“We make pictures based on our dreams, our future and our past.”
The subject of Eric Gottesman’s book, Sudden Flowers, is a group of children, all of whom are orphans of AIDS. The gang, originally composed of six members, was living in a crowded house in a neighborhood in the capital of Ethiopia when Gottesman was introduced to them. Beginning from this difficult and unlikely relationship, Gottesman decided that this photo project was going to be different. Rather than producing the usual documentary work, white man pointing camera at non-white person(s), Gottesman spent 15 years with his “subjects”—”subjects” who over time would become not just close collaborators, but even like a second family. Indeed, during their years together, Gottesman learned Amharic (the local language), taught them to use cameras and helped them produce (as much as they helped him produce) the touchingly collaborative project that we hold in our hands, Sudden Flowers.
The photos, without context, range from the naive, simple and beautiful, to complexly manipulated works of “art.” But the more time we spend with the pictures, the more that these preconceived distinctions begin to break down. Each of the pictures in the book was borne out of an intense partnership—from the context, to the concept, to the execution. The “assignments” ranged from “Imagine your worst/best day” to answering the question “Who would I be if I weren’t who I am?” to a series of short films. As Gottesman writes in the back of the book, “sometimes I was holding the camera, sometimes we passed the camera around and who tripped the shutter was not clear. I really do not remember who made some of these photographs…The definition of authorship expanded, blurred, and in some cases, became irrelevant.”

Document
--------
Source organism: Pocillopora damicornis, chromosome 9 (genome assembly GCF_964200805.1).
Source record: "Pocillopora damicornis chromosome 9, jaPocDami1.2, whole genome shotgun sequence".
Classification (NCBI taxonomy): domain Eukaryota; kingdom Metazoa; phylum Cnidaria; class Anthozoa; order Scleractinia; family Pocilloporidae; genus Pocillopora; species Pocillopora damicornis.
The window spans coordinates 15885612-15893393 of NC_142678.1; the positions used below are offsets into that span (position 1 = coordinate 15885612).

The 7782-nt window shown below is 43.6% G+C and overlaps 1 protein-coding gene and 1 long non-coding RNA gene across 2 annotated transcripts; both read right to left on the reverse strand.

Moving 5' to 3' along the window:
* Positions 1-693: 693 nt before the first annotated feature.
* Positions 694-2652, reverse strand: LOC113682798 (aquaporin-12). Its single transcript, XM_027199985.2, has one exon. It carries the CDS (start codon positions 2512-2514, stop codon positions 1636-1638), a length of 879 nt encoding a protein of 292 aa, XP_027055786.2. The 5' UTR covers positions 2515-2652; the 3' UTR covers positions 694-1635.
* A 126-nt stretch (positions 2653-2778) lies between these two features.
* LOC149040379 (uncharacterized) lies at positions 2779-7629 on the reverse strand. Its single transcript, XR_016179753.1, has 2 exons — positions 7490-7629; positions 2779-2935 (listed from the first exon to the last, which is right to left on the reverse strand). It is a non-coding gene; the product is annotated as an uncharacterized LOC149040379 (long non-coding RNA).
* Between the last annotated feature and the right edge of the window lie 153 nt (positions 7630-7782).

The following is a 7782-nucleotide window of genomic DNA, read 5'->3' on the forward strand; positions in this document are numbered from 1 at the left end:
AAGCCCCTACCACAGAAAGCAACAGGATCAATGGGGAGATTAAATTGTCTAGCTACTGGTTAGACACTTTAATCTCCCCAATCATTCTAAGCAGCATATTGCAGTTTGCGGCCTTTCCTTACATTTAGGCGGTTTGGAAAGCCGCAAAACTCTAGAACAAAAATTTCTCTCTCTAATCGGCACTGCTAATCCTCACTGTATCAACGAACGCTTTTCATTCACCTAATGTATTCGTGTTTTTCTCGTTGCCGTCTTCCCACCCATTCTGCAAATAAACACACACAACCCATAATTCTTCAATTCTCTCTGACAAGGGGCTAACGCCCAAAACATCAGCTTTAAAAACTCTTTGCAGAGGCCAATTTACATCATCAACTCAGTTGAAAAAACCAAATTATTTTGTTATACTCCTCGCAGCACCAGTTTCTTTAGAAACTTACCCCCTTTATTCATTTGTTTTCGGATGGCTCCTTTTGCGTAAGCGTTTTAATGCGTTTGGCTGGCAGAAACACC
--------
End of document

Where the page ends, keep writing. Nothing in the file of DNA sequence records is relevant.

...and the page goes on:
The marks of the co-authors’ close relationship (Gottesman and the group) are everywhere in the book: touching hand-written letters, fragmentary personal revelations, and, as in the book’s epigraph, a wondrous mix of past and future, dream and desire.
Only when we have reached the very back of the book can we begin to fully understand the complexity and depth of Gottesman’s involvement with this group of children (now adults, scattered across the world). Upon reading the book’s last words, one feels the urge to dive back into the photographs once more, allowing them to take on even deeper, richer, more nuanced tones.
A splendid photobook and a true testament to the connective power of art.
All books come with a unique envelope, handmade and decorated by the members of Sudden Flowers.